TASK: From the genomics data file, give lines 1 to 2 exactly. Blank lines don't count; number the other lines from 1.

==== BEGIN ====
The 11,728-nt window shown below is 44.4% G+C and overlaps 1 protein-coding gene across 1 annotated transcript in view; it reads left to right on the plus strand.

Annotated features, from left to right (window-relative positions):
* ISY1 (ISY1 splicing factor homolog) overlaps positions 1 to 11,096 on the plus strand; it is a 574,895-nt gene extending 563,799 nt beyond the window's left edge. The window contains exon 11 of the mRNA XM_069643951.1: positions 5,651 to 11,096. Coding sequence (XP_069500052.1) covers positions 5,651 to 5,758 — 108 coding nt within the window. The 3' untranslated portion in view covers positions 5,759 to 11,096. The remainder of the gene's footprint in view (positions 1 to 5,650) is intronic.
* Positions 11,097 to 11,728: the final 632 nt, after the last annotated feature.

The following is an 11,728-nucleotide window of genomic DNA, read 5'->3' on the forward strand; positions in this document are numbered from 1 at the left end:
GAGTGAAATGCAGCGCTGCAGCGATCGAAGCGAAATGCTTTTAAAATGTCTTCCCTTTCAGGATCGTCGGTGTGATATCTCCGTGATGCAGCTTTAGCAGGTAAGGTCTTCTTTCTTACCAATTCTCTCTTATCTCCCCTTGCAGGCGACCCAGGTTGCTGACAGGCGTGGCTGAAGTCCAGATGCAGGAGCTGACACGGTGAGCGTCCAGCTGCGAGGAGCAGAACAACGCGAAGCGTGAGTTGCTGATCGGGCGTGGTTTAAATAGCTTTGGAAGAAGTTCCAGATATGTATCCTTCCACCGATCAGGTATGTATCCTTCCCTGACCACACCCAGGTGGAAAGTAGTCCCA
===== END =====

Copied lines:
The 11,728-nt window shown below is 44.4% G+C and overlaps 1 protein-coding gene across 1 annotated transcript in view; it reads left to right on the plus strand.

Annotated features, from left to right (window-relative positions):